here). Whilst I would not take Gove's line exactly I do think we need to take tough action on the general competence and contribution to school-life of teachers. Before moving on to the higher education sector I spent ten yrs as a full time secondary school sciences and maths teacher and five yrs part-time followed by a spell teaching part-time in a sixth form college. I've seen some very poor teaching in each workplace, including some from those who'd been in the profession for many years and some who were new. I'd say the numbers were a single figure percentage of the hundreds of teachers I've worked with. As it happens my view on the numbers is reasonably consistent with controversial former chief inspector of schools Chris Woodhead's estimate of 15,000 teachers - less than 5% - not up to the job (see here).I've been following the debate today about Education Secretary Michael Gove's 'plans to simplify and shorten the procedure for handling inadequate teachers' (see
The Daily Politics debated the issue today for instance - but based discussion largely on the fact that only a very small number of teachers have been struck off for incompetence over several decades (see here). Much better and more complete to consider this figure and that fact that 40% of teachers have abandoned the profession within three years, not all but some of this due to competence issues in addition to low pay, low status, the poor behaviour of pupils, high house prices and the prospects of easier and better paid alternatives for graduates (see here) . This raises issues of who is training to teach and then entering the profession and why. Many of them should never have taken the step to begin with. Maybe some of the teacher training is not up to the job either. The job can be a tough one, especially early on and this makes early support and action from good school management and leadership crucial - and it should come from all in the organisation, Heads, Deputies, senior and less senior teachers, other school staff, unions, pupils, governors, parents....though especially Heads.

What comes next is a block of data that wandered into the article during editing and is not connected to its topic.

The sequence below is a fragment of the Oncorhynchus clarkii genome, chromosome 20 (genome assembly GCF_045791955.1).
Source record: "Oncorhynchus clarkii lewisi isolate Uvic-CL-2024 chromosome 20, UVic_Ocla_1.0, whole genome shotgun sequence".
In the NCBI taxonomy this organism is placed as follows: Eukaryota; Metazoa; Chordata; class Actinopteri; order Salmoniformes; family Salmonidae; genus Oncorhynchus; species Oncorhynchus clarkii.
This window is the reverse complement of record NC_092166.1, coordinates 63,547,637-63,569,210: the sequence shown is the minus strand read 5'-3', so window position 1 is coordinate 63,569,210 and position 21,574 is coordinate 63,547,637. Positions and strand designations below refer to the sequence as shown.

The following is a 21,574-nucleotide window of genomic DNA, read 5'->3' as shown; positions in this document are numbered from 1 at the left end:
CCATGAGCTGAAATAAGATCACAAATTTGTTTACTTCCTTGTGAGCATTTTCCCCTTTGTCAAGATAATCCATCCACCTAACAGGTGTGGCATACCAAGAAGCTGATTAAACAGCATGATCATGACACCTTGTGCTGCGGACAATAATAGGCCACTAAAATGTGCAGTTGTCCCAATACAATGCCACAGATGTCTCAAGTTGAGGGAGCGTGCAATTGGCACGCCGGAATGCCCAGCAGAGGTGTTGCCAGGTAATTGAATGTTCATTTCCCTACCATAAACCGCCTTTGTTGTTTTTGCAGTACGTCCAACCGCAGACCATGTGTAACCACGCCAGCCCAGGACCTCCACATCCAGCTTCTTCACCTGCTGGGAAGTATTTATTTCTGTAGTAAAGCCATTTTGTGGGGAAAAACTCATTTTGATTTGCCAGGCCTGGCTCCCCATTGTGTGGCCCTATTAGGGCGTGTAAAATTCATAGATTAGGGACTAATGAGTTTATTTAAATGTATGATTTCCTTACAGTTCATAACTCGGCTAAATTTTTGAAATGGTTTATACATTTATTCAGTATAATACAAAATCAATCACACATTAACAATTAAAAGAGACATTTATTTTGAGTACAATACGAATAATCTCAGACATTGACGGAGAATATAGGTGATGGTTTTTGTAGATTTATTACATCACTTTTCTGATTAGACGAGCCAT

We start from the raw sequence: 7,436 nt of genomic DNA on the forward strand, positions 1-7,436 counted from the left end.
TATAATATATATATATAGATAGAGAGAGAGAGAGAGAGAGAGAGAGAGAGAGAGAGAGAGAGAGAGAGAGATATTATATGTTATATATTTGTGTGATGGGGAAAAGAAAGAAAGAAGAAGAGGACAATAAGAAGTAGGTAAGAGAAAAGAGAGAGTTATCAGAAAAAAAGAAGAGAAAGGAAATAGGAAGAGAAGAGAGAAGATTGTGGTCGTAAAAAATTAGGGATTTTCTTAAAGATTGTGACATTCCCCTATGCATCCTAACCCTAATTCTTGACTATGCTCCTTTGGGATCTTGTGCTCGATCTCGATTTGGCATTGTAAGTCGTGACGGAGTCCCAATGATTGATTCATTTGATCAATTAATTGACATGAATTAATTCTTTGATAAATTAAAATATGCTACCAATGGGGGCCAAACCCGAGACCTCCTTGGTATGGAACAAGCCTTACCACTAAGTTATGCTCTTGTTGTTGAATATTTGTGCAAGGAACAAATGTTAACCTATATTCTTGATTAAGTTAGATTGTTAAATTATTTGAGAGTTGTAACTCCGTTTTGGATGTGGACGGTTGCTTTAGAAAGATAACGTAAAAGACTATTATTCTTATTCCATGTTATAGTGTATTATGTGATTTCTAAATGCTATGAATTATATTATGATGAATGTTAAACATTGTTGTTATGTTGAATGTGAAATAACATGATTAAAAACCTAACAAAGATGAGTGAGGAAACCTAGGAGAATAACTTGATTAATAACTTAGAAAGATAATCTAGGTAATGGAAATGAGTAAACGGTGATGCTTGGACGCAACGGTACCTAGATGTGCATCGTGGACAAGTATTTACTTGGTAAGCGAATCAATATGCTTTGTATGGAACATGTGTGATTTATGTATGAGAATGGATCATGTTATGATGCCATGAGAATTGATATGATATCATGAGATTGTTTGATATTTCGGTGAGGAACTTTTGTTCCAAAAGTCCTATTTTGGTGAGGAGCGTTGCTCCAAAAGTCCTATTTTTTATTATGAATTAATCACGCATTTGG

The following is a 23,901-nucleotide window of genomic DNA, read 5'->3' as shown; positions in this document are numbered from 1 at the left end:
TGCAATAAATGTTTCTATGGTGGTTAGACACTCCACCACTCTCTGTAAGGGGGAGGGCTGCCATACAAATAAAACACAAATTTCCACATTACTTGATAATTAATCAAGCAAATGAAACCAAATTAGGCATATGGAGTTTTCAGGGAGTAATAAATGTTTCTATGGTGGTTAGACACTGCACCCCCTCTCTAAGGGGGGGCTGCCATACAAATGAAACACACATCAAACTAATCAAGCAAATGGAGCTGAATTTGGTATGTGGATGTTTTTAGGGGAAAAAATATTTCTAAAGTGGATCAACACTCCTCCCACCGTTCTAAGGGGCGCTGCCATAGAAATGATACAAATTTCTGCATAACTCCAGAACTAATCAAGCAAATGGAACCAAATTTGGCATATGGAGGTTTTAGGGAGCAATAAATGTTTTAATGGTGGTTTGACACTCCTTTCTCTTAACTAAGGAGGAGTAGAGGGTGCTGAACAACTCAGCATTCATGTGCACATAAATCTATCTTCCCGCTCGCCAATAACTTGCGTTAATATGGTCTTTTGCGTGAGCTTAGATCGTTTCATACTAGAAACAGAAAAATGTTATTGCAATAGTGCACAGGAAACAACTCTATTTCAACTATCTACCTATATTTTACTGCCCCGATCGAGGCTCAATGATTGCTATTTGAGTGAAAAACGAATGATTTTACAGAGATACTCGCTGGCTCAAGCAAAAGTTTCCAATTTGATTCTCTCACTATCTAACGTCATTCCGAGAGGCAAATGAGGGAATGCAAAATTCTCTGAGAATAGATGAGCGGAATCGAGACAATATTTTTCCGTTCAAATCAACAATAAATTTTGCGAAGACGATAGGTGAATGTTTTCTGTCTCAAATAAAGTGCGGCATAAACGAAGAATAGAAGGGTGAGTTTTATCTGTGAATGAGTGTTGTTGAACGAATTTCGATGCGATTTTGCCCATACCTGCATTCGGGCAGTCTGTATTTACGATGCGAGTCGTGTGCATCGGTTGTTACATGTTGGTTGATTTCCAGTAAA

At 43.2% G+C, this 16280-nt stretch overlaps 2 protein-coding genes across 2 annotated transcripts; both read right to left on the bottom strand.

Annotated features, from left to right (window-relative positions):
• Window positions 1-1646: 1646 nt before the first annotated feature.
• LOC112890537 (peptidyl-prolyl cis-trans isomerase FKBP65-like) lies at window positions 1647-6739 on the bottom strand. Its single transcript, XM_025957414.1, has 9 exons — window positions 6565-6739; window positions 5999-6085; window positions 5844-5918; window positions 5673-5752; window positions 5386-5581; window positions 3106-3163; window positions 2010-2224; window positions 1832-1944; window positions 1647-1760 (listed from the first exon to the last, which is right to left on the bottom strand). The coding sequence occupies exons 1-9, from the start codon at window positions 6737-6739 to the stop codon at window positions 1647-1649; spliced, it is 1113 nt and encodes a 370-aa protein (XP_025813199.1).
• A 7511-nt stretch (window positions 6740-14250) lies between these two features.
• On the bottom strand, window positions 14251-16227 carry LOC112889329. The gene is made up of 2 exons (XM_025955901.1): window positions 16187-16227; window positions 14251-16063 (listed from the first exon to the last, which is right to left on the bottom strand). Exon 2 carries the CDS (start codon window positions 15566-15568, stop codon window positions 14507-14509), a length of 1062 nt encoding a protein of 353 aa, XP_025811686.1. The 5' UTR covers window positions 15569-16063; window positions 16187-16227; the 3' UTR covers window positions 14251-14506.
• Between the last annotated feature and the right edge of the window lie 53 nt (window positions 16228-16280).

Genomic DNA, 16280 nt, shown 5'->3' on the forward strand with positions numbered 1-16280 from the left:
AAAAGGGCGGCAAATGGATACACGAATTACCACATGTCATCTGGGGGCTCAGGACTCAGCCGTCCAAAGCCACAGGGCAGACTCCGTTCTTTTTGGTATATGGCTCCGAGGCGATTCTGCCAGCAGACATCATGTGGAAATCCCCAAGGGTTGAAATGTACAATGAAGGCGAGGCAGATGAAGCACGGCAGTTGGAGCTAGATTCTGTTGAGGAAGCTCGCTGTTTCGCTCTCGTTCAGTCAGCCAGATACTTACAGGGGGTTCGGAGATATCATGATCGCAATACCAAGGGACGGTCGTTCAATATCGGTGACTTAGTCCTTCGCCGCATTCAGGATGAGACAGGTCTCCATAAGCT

Here's a screencast on genuine argument vs tactics used in arguments. You find these tactics and others everywhere but politics in particular is absolutely loaded with them for much of the time.